Staying hydrated is vitally important for reducing fatigue and pain in the body. Water is necessary for lubricating joints. It is also crucial for maintaining muscular health, as the cells can more easily clear toxins out of the system with enough water. Joints are made of cartilage, and 60% of this tissue contains water. Staying hydrated helps stimulate the production of synovial fluid, which keeps the cartilage lubricated. Water will also help reduce inflammation around the joint and support the growth of new cells in the cartilage tissue.

Sleep is disturbed by chronic pain as a result of the sleep cycle being disrupted. People who are in pain are unlikely to get a full sleep cycle and may miss out on deep sleep and REM sleep. The autonomic nervous system, the system in charge of the fight or flight response, is not turning off appropriately. Having too much adrenaline in the system will cause this as well.

Nighttime Solutions for Sleep Issues

Sleep hygiene refers to a set of behaviors that add up to a good night’s sleep. Similar to oral hygiene, where brushing your teeth twice a day, flossing and avoiding soda and sweets can create healthy teeth, following these guidelines will lead to healthier sleep no matter the cause of the sleep issues.

  • Avoid caffeine — Although it’s tempting to reach for another soda or coffee when you are already tired, caffeine impairs sleep, and in some folks, that can happen even when the caffeine is consumed long before bedtime. Keep the caffeine to a minimum, or cut it out altogether, and be sure not to drink any caffeine after noon.
  • Turn off the screens — One of the number one culprits of insomnia today is the blue light emanating from our screens. Phones, tablets, TVs, and computers all create a light that blocks the production of melatonin in the brain. We need melatonin for a good night’s sleep. Turn off all screens at least an hour before bed, opting instead for a book, a podcast, or some light music.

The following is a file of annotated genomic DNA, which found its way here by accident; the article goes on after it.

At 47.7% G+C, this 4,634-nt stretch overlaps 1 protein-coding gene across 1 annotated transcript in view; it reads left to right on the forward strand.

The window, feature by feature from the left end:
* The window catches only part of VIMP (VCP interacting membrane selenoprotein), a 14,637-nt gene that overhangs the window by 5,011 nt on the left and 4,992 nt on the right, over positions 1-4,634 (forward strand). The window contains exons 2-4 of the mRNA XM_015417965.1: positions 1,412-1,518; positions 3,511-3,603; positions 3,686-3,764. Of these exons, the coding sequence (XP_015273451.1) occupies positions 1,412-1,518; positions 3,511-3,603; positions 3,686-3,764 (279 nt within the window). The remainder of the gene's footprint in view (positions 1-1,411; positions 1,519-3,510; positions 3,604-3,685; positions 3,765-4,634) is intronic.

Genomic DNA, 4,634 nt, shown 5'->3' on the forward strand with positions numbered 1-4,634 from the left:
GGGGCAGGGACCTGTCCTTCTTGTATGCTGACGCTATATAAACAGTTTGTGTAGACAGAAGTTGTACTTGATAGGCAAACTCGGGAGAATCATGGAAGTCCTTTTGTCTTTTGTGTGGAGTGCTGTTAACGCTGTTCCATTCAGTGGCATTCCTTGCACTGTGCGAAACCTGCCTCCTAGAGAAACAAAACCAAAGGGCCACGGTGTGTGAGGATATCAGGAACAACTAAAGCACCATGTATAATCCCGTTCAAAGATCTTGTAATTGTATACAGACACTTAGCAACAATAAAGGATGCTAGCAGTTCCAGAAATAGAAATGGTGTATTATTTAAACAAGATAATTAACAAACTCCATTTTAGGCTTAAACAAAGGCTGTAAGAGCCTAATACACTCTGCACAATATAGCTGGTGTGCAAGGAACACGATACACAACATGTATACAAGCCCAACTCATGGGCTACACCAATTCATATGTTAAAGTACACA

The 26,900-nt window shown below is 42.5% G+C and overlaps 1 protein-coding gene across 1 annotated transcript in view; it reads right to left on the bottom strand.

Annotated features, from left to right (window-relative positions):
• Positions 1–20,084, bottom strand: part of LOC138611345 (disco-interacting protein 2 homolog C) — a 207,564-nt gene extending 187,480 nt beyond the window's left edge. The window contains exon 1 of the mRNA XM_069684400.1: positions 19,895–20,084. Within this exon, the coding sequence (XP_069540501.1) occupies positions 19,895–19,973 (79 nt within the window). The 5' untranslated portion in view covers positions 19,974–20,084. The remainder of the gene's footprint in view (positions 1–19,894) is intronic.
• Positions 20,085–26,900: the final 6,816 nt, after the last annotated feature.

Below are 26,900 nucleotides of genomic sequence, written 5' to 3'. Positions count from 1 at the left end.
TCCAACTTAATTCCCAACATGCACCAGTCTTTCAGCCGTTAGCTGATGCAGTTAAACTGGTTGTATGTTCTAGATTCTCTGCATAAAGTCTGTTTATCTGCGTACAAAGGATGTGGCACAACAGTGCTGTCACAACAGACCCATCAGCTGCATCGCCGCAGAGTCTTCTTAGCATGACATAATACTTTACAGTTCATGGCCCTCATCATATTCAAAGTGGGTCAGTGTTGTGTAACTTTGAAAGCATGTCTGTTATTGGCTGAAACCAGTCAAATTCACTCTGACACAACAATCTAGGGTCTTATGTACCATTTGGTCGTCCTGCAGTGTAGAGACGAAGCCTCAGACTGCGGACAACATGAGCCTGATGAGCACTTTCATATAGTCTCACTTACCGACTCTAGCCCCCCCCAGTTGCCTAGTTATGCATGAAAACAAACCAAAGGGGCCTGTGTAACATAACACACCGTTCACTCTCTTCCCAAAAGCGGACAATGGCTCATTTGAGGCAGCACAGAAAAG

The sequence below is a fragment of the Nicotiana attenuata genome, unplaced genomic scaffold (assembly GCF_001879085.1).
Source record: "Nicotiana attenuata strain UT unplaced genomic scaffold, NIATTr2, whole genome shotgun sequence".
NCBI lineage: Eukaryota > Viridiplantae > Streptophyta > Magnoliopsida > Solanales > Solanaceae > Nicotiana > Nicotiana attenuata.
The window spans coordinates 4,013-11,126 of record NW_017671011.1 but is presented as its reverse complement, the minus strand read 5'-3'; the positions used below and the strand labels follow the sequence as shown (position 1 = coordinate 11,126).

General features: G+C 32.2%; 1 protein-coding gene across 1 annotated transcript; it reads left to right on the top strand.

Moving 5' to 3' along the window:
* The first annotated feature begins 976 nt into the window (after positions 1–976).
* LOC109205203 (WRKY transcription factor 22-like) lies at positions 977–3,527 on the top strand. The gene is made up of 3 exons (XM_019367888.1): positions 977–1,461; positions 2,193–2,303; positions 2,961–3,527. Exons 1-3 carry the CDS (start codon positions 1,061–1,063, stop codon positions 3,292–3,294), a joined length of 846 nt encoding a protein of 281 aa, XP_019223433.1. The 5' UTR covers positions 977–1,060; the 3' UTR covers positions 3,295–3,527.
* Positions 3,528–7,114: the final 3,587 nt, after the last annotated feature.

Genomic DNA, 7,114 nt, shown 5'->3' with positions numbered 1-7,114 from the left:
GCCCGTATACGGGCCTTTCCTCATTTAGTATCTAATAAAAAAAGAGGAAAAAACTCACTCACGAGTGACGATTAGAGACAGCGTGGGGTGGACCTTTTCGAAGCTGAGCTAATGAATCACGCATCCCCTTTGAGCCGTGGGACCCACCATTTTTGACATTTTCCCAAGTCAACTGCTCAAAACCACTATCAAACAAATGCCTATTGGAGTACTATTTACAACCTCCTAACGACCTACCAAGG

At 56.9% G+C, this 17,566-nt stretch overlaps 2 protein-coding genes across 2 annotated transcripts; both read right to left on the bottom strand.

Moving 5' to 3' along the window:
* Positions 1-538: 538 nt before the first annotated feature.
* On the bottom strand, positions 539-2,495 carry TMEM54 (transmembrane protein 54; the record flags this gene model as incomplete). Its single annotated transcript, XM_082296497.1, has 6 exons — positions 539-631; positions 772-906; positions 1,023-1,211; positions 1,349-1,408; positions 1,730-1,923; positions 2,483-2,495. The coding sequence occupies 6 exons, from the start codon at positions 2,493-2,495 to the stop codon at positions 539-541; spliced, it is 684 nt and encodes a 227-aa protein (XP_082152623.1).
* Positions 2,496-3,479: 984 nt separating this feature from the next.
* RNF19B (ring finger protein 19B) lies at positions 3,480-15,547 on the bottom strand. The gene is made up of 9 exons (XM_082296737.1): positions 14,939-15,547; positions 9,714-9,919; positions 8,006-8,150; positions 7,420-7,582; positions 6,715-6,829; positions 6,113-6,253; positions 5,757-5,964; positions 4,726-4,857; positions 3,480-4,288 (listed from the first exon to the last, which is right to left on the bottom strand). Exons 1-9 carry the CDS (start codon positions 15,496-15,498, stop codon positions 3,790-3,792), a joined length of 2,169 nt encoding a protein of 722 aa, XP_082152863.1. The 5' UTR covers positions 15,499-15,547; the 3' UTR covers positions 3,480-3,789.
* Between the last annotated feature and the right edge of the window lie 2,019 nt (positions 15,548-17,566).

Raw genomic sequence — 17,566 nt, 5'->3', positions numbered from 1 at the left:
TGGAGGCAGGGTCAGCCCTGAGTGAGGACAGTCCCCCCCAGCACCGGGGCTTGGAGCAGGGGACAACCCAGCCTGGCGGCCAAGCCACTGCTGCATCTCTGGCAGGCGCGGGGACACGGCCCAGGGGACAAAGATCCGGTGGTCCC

• Exercise — As discussed above, exercise can have healthy effects on joint pain. It can also aid in a better night’s sleep. Restlessness at night can often be caused by not moving the body enough during the day. Even a walk has been shown to help improve sleep. Just avoid any vigorous exercise right before bed.
  • Temperature — Bedrooms should be kept at a reasonably cool temperature. Approximately 65 degrees Fahrenheit is shown to be the best temperature for sleeping.

Pillows and Sleep Props

Many folks with Ehlers-Danlos syndrome report some relief with different types of pillows for support. Wedge-shaped pillows, memory foam, and even pregnancy pillow help to support joints at night and prevent dislocation. Some individuals have reported relief with weighted blankets as well.

I highly recommend using a Xtreme Comforts 7″ Wedge Pillow (link to Amazon) for the best possible comfort. I purchased one going on a year ago, and have found that its been more comfortable than any other wedge pillow I’ve tried in the past!

Similarly, I just reviewed a weighted blanket that I found worked the best, and managed to be the most comfortable one I could find. Here is a link to the review that I posted – Best Weighted Blankets.

Medication Management

Finally, a discussion of joint pain would not be complete without a mention of medication. For some, pain medication is necessary to have a good night’s sleep. But, this discussion should be had with your doctor or healthcare professional.

Chronic pain is a pressing issue, especially when it leads to sleep problems. It’s important not to simply tough it out or see it as something that you have to put up with. Medication may help you sleep, and in that case, it may also improve your mood, energy levels, and ability to concentrate. With the extra energy, you may be able to try these other helpful tips, like stabilizing exercise, but when fatigued, these things may seem impossible. Over time, you may be able to reduce the medication, but it can be an essential first step for some in maintaining a healthy lifestyle.


Hypermobility, while common and usually benign, can sometimes lead to joint pain and sleep problems. But the good news is that from diet to exercise, pillows and sleep aids, there are many things that can help.